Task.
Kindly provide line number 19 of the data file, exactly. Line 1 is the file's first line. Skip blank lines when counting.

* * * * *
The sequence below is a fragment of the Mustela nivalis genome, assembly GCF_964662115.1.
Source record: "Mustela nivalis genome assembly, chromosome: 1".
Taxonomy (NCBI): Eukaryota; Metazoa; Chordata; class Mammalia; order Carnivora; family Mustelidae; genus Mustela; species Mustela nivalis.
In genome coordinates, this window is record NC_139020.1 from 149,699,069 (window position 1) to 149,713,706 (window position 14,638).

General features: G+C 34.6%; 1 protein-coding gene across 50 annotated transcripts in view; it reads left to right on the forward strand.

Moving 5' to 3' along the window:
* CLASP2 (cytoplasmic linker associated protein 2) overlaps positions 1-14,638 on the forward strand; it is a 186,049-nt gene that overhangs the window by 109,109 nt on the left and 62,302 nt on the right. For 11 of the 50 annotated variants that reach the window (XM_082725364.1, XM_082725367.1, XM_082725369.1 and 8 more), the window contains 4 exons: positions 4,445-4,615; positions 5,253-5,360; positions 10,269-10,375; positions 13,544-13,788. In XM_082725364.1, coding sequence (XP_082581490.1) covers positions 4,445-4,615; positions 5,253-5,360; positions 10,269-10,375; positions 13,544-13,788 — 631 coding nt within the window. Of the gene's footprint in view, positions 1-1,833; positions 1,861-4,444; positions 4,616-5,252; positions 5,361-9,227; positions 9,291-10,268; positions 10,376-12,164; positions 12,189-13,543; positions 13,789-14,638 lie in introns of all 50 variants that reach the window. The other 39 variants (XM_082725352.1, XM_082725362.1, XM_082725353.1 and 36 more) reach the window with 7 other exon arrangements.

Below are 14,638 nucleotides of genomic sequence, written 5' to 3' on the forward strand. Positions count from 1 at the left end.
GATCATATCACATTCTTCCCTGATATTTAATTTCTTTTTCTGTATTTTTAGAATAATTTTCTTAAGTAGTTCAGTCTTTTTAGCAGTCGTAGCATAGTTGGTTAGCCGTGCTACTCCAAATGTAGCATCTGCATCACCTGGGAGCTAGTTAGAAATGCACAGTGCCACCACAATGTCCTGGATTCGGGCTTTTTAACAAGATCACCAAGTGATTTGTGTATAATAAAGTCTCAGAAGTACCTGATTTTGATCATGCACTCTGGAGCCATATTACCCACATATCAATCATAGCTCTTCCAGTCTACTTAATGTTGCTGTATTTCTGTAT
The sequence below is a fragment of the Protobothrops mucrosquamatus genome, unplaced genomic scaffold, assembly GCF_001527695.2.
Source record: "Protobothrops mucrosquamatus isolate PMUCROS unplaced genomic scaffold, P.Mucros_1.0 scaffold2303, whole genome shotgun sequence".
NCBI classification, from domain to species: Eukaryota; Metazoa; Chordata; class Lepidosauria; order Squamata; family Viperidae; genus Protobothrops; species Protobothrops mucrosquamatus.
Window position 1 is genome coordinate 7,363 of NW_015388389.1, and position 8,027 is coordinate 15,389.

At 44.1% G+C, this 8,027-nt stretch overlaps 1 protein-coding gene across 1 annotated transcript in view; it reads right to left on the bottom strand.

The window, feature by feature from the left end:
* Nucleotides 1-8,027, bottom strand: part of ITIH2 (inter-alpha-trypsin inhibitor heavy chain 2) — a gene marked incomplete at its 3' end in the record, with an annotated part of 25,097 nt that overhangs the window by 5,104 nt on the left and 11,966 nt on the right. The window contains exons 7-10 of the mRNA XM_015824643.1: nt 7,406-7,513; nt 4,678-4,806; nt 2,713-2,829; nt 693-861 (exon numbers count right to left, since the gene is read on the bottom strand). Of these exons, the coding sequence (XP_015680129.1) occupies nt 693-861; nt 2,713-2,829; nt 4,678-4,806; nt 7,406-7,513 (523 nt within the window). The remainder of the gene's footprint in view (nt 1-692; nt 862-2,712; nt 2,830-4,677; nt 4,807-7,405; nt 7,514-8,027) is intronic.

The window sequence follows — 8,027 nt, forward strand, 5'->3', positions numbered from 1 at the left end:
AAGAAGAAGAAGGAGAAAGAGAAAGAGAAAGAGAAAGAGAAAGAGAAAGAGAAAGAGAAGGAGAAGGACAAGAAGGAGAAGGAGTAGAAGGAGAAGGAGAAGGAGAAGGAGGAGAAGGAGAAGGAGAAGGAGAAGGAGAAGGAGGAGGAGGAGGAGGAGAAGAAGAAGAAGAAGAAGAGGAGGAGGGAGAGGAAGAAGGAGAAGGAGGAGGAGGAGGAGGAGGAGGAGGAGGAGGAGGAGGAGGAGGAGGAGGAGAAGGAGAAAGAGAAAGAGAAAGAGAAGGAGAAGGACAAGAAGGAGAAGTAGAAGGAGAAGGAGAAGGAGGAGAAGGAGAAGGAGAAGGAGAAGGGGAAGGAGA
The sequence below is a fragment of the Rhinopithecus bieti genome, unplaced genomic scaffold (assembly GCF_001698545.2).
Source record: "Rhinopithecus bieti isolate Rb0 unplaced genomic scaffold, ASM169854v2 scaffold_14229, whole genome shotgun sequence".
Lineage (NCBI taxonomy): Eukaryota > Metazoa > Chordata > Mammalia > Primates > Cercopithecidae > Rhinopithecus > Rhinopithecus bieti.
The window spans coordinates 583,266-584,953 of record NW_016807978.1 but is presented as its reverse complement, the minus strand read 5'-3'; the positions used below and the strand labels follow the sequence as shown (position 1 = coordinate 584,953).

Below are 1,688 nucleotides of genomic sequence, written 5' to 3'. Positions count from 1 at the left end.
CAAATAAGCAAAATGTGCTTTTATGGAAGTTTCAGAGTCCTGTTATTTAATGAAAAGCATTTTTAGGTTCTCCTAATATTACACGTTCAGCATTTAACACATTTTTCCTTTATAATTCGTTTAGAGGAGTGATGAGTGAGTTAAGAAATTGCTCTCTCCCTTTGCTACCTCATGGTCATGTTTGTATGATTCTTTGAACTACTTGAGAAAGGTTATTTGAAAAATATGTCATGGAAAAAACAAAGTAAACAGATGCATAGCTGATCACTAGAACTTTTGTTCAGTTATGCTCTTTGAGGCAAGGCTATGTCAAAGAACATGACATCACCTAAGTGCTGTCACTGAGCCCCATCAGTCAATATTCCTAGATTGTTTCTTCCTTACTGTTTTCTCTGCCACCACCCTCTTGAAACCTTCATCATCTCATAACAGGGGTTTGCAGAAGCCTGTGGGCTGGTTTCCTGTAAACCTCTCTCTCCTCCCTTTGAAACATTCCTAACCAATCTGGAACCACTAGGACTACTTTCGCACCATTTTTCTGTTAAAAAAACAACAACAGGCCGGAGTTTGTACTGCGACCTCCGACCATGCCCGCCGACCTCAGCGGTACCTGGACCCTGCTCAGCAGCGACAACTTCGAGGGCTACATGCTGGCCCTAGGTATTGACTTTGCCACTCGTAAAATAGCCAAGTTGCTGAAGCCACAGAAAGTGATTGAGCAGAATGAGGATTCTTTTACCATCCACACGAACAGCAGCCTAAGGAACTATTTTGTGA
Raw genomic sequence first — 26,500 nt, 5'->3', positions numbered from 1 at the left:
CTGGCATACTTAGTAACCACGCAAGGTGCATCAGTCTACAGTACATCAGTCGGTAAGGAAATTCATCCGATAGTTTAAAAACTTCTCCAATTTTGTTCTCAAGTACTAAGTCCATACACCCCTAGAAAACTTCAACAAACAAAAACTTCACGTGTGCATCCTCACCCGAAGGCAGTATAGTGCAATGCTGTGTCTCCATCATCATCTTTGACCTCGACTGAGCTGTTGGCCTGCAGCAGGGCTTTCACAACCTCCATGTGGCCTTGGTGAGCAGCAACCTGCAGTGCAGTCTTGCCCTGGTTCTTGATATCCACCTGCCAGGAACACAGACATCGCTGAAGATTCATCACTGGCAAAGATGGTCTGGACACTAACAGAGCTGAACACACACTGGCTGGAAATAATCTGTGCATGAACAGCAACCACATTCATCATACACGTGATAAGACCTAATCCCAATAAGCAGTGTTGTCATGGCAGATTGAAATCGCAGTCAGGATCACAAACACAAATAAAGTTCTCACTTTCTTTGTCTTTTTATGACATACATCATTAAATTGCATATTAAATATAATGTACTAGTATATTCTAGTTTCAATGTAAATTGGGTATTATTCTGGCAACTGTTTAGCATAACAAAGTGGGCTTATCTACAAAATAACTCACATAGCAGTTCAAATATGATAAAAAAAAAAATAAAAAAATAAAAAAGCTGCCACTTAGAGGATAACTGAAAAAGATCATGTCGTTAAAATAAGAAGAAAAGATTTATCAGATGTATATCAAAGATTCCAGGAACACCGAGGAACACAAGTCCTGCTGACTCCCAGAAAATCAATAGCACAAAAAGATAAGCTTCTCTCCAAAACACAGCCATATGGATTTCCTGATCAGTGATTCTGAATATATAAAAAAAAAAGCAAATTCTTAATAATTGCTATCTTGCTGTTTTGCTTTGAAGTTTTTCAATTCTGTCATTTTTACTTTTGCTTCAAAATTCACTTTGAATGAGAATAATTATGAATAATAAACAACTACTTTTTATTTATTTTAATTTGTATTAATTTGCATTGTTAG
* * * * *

The sequence below is a fragment of the Rhinopithecus bieti genome, unplaced genomic scaffold (assembly GCF_001698545.2).